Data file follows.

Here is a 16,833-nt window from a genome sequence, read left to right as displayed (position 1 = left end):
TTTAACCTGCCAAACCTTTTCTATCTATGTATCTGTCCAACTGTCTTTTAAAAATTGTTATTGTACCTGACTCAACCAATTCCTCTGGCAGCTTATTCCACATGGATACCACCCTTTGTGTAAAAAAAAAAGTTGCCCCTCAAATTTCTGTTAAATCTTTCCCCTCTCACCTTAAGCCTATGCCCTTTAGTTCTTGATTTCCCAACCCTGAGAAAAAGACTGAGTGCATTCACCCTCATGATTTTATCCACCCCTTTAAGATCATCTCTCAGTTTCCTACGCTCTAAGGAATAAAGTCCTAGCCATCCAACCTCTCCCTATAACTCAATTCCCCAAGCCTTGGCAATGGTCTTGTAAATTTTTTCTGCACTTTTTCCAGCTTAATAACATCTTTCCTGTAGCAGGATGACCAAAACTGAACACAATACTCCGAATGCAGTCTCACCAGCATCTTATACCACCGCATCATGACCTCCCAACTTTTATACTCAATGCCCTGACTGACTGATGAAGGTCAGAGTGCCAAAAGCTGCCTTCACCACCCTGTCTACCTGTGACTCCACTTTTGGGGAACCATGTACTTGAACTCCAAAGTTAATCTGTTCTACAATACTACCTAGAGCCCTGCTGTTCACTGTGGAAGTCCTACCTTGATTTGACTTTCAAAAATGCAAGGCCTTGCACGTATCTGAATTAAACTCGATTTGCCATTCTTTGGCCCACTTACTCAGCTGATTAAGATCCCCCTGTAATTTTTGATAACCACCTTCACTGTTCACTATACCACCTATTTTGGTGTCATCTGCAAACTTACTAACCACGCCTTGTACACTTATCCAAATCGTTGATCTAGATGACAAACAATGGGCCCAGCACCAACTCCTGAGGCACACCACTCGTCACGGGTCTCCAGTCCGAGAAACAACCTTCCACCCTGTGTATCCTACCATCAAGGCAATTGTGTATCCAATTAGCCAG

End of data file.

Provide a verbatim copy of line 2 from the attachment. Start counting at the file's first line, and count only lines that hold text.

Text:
TTTAACCTGCCAAACCTTTTCTATCTATGTATCTGTCCAACTGTCTTTTAAAAATTGTTATTGTACCTGACTCAACCAATTCCTCTGGCAGCTTATTCCACATGGATACCACCCTTTGTGTAAAAAAAAAAGTTGCCCCTCAAATTTCTGTTAAATCTTTCCCCTCTCACCTTAAGCCTATGCCCTTTAGTTCTTGATTTCCCAACCCTGAGAAAAAGACTGAGTGCATTCACCCTCATGATTTTATCCACCCCTTTAAGATCATCTCTCAGTTTCCTACGCTCTAAGGAATAAAGTCCTAGCCATCCAACCTCTCCCTATAACTCAATTCCCCAAGCCTTGGCAATGGTCTTGTAAATTTTTTCTGCACTTTTTCCAGCTTAATAACATCTTTCCTGTAGCAGGATGACCAAAACTGAACACAATACTCCGAATGCAGTCTCACCAGCATCTTATACCACCGCATCATGACCTCCCAACTTTTATACTCAATGCCCTGACTGACTGATGAAGGTCAGAGTGCCAAAAGCTGCCTTCACCACCCTGTCTACCTGTGACTCCACTTTTGGGGAACCATGTACTTGAACTCCAAAGTTAATCTGTTCTACAATACTACCTAGAGCCCTGCTGTTCACTGTGGAAGTCCTACCTTGATTTGACTTTCAAAAATGCAAGGCCTTGCACGTATCTGAATTAAACTCGATTTGCCATTCTTTGGCCCACTTACTCAGCTGATTAAGATCCCCCTGTAATTTTTGATAACCACCTTCACTGTTCACTATACCACCTATTTTGGTGTCATCTGCAAACTTACTAACCACGCCTTGTACACTTATCCAAATCGTTGATCTAGATGACAAACAATGGGCCCAGCACCAACTCCTGAGGCACACCACTCGTCACGGGTCTCCAGTCCGAGAAACAACCTTCCACCCTGTGTATCCTACCATCAAGGCAATTGTGTATCCAATTAGCCAG